Even though both my husband and I have retired from our W2 employment, every day we have so many activities going on. Some of these involve volunteering (mostly providing guidance on effective money management for disadvantaged families), promoting financial literacy in schools, getting involved in our communities, raising a toddler and doing self learning. When being asked about how my retirement has been, my typical response is, “busier than ever.”

In general, producing contents for this blog hasn’t been on the priority list. I have many topics I’d like to share on the blog, but finding the time to do research, write and edit has been challenging. Your comments, feedback and stories have been the most rewarding part of blogging. So, I want to thank you for taking your time to share with me and other readers of this blog. Your words inspire me. Your stories and courage are worth sharing. Thank you for being on this journey with me.

Life with the Seibolds

Next, I want to give you a snapshot of what has been going on in my family since my husband retired back in September. In the month of October, we took a one-month long trip to the Northwest, including visiting Washington and Canada. The fall colors and food were amazing in all the places we visited. This was the longest trip we’ve taken. We certainly enjoyed the luxury of slow travel. Our most memorable times were a day trip out to Mount Baker and visiting an apple orchard. Once we arrived home, we took one full week to recover from the trip and to take care of unattended errands.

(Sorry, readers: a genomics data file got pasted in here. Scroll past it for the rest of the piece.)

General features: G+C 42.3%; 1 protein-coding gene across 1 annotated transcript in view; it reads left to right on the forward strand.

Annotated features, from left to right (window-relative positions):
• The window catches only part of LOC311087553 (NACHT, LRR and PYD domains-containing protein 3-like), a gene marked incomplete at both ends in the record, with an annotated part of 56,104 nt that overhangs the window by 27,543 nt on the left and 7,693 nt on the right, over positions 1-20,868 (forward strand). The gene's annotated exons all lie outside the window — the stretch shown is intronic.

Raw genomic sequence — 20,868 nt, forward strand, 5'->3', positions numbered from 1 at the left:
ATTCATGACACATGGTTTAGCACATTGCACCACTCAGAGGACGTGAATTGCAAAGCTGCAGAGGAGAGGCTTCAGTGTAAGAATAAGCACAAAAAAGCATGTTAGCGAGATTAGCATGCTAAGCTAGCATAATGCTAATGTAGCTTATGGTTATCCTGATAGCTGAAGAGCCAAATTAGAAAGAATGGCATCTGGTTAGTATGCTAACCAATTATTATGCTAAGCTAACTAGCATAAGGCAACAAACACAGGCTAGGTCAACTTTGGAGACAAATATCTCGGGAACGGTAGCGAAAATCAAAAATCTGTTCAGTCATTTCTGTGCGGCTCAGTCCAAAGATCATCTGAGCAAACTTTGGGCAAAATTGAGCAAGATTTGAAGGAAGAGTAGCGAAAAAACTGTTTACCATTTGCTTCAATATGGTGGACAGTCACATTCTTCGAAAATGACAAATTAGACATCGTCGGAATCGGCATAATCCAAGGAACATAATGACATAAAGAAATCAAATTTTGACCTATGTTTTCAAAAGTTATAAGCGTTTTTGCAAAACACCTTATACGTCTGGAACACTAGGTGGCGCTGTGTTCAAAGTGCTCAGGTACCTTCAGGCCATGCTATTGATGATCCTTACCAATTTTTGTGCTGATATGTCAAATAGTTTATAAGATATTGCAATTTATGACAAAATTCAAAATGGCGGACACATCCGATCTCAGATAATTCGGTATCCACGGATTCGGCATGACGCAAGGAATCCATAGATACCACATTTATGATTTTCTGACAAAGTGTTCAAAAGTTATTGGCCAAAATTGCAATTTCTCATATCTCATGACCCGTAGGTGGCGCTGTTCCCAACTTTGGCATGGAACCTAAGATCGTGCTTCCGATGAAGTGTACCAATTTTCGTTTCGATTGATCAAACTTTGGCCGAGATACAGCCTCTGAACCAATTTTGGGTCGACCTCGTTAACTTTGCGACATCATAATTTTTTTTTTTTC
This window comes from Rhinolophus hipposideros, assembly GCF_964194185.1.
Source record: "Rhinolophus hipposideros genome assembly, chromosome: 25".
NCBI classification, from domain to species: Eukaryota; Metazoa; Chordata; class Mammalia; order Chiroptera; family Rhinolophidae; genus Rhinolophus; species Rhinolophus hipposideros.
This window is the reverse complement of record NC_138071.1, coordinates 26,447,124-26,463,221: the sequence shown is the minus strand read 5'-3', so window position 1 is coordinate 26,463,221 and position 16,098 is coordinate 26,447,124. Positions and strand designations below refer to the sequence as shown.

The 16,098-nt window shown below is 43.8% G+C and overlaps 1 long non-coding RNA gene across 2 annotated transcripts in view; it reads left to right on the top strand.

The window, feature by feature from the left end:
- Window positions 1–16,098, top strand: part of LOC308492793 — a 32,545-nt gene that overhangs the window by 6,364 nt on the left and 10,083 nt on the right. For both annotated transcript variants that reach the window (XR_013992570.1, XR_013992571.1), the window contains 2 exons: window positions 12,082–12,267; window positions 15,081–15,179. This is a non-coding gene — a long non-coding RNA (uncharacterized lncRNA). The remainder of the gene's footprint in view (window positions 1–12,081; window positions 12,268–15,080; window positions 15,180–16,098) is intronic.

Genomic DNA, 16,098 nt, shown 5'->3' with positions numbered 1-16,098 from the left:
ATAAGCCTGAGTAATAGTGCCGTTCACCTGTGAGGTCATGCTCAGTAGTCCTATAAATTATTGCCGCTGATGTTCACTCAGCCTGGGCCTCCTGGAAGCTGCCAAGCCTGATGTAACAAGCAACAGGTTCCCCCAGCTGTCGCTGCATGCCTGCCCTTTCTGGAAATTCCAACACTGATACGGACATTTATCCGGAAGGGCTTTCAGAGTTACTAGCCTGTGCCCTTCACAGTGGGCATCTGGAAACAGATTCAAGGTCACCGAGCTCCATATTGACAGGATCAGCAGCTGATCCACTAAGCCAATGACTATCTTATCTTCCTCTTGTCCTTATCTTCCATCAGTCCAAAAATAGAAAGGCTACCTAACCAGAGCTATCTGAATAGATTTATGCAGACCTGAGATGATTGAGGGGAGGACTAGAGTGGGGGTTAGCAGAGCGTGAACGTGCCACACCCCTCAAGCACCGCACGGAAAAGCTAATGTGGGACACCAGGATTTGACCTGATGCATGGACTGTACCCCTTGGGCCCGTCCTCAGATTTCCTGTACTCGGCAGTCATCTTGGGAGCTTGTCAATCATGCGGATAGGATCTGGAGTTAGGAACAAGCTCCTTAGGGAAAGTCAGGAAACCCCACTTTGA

As I’m writing this, our family routine is finally back to normal. This past week we have been busy doing research and going to home centers. My husband and I are taking on a huge project remodeling our home, and we plan to do most of the work ourselves. This will be a very interesting and challenging experience for both of us. Prior to this work, neither one of us have really picked up any tool other than those that came in a cheap tool box set. We’ll be setting up a wood shop in our garage and shed. The next project on our agenda is to build a farmhouse dining table and a bench. If that goes well, we’d move on to build a breakfast nook. The first DIY project we worked on was replacing the flooring in the laundry room.

Yesterday, we visited Home Depot looking at table saws, jig saws, miter saws, orbital sanders, drills and safety tools. I feel proud as I’m writing out those words. Even just a year ago, I would’ve never thought myself becoming a handy/wood-making person. But never say never, right?

My family and I also recently celebrated Ruby’s 3rd birthday.

Personal Finance in the Seibold Family